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RealTime IT News

Microsoft Misses Consensus Estimates

On the same day it cut the asking price for its vaunted Xbox console in Europe, Microsoft Corp. missed consensus estimates by 2 cents, posting a net income of $2.74 billion, or 49 cents per share.

The Redmond, Wash. software giant's revenue for the third quarter of 2002 was $7.25 billion, a 13 percent increase over the $6.40 billion reported in the prior year, but still less than the sales gain of 14 percent to $7.34 billion. Operating income also rose, totaling $3.3 billion compared to the even $3 billion from the year prior. Net income for the quarter was $2.74 billion.

Despite being off target, Microsoft emphasized the success of two of its largest initiatives this year, calling sales of the Windows XP operating system "robust" and stating that more than 1 million copies of its crucial Visual Studio .NET and the .NET Framework have shipped to developers.

"This quarter Windows XP shipped on nearly 60 percent of all new PCs, which represents a faster penetration than any of our previous operating systems," said Jim Allchin, group vice president of the Platforms Division at Microsoft, in a public statement.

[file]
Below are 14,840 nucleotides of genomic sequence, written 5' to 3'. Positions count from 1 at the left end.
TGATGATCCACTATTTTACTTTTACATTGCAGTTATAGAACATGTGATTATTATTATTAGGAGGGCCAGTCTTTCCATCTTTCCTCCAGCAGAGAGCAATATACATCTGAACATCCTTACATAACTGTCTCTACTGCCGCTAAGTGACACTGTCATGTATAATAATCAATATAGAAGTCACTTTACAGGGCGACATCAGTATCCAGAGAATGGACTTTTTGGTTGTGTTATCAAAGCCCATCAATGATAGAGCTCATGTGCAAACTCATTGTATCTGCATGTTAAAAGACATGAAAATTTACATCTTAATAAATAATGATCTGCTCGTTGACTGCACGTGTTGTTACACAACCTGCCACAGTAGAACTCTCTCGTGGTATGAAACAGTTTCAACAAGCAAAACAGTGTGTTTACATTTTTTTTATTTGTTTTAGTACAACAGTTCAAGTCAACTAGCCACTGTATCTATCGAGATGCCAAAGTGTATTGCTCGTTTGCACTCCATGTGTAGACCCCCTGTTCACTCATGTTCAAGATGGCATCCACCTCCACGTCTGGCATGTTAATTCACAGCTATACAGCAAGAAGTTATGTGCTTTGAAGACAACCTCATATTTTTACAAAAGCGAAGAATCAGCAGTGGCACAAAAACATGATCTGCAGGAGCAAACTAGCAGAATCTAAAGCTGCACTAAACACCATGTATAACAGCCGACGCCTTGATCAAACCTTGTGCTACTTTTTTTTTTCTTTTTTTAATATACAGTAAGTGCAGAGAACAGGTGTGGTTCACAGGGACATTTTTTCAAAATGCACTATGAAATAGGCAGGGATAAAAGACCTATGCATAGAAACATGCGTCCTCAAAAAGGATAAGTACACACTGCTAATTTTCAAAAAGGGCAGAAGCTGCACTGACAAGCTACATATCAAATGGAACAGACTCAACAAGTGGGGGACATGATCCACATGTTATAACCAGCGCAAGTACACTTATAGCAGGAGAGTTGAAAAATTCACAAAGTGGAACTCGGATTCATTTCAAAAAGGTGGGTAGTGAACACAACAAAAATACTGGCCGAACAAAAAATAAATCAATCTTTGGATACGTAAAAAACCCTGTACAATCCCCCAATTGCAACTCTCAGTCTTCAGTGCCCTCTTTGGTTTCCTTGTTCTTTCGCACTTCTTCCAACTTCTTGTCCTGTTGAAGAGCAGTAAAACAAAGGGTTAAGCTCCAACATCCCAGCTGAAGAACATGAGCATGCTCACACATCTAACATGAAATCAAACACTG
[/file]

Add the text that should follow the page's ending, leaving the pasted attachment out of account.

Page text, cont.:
Eric Rudder, senior vice president of the Developer and Platform Evangelism Group at Microsoft, said customers are coming out in droves for .NET: "Companies like Compaq, Deutsche Telekom, Ingram Micro, L'Oreal, Merrill Lynch and Xerox are seeing real and significant business value, productivity gains, and return on investment through .NET today."

Also, as widely reported by industry analysts, the software maker slashed prices for Xbox in Europe and Australia, marking it down from 479 euros (about $420) to 299 euros (about $265). Microsoft said the price cut was a play to make the console more affordable to gamers.

Goldman Sachs analyst Rick Sherlund agreed with this logic earlier in Thursday.

"The price in Europe was so high it took Xbox effectively out of the market and was in sharp contrast to that of the US and Japan," Sherlund said in a research note. "The volumes in Europe have been disappointing as a result, we estimate under 200,000 units since the March 14 launch. The lower price is not that material to earnings given the current low volumes in Europe. We cut our Xbox estimates on April 2 to reflect slower adoption in Europe and Japan."

Microsoft Thursday also offered guidance for 4Q 2002 and for the full fiscal year. For the 4Q ending this June, the outfit is assuming an EPS of 41 or 42 cents per share on a revenue of between $7 and $7.1 billion.

Microsoft said full-year tallies include an estimated revenue of $31.5 billion and $32.4 billion, with an EPS in the range of $1.89 to $1.92.

Microsoft shares fell 26 cents to close at $56.37 on the Nasdaq.